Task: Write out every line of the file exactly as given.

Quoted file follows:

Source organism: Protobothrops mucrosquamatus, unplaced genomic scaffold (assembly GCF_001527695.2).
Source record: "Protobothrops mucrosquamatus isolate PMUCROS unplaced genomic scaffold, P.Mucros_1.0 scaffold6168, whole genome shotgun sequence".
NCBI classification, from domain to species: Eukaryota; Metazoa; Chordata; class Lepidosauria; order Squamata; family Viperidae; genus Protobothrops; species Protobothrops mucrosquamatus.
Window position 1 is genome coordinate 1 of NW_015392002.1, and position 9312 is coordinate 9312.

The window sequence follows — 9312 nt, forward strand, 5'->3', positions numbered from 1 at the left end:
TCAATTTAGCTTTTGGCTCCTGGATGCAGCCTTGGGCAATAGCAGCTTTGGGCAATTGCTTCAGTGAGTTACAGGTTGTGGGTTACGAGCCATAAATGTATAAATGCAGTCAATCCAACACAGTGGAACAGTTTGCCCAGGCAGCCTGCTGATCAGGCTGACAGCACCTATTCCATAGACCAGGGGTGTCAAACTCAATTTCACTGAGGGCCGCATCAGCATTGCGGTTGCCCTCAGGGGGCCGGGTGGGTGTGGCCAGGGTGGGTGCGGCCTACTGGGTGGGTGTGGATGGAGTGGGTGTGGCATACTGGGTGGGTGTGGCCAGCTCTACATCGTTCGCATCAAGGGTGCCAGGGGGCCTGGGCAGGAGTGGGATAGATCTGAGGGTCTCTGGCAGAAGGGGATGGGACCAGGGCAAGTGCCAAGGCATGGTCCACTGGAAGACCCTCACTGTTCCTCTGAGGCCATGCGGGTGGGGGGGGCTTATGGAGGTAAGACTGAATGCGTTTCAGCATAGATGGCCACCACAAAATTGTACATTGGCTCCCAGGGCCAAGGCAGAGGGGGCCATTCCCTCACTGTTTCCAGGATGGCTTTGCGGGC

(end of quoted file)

Source organism: Protobothrops mucrosquamatus, unplaced genomic scaffold (assembly GCF_001527695.2).
Source record: "Protobothrops mucrosquamatus isolate PMUCROS unplaced genomic scaffold, P.Mucros_1.0 scaffold6168, whole genome shotgun sequence".
NCBI classification, from domain to species: Eukaryota; Metazoa; Chordata; class Lepidosauria; order Squamata; family Viperidae; genus Protobothrops; species Protobothrops mucrosquamatus.
Window position 1 is genome coordinate 1 of NW_015392002.1, and position 9312 is coordinate 9312.

The window sequence follows — 9312 nt, forward strand, 5'->3', positions numbered from 1 at the left end:
TCAATTTAGCTTTTGGCTCCTGGATGCAGCCTTGGGCAATAGCAGCTTTGGGCAATTGCTTCAGTGAGTTACAGGTTGTGGGTTACGAGCCATAAATGTATAAATGCAGTCAATCCAACACAGTGGAACAGTTTGCCCAGGCAGCCTGCTGATCAGGCTGACAGCACCTATTCCATAGACCAGGGGTGTCAAACTCAATTTCACTGAGGGCCGCATCAGCATTGCGGTTGCCCTCAGGGGGCCGGGTGGGTGTGGCCAGGGTGGGTGCGGCCTACTGGGTGGGTGTGGATGGAGTGGGTGTGGCATACTGGGTGGGTGTGGCCAGCTCTACATCGTTCGCATCAAGGGTGCCAGGGGGCCTGGGCAGGAGTGGGATAGATCTGAGGGTCTCTGGCAGAAGGGGATGGGACCAGGGCAAGTGCCAAGGCATGGTCCACTGGAAGACCCTCACTGTTCCTCTGAGGCCATGCGGGTGGGGGGGGCTTATGGAGGTAAGACTGAATGCGTTTCAGCATAGATGGCCACCACAAAATTGTACATTGGCTCCCAGGGCCAAGGCAGAGGGGGCCATTCCCTCACTGTTTCCAGGATGGCTTTGCGGGC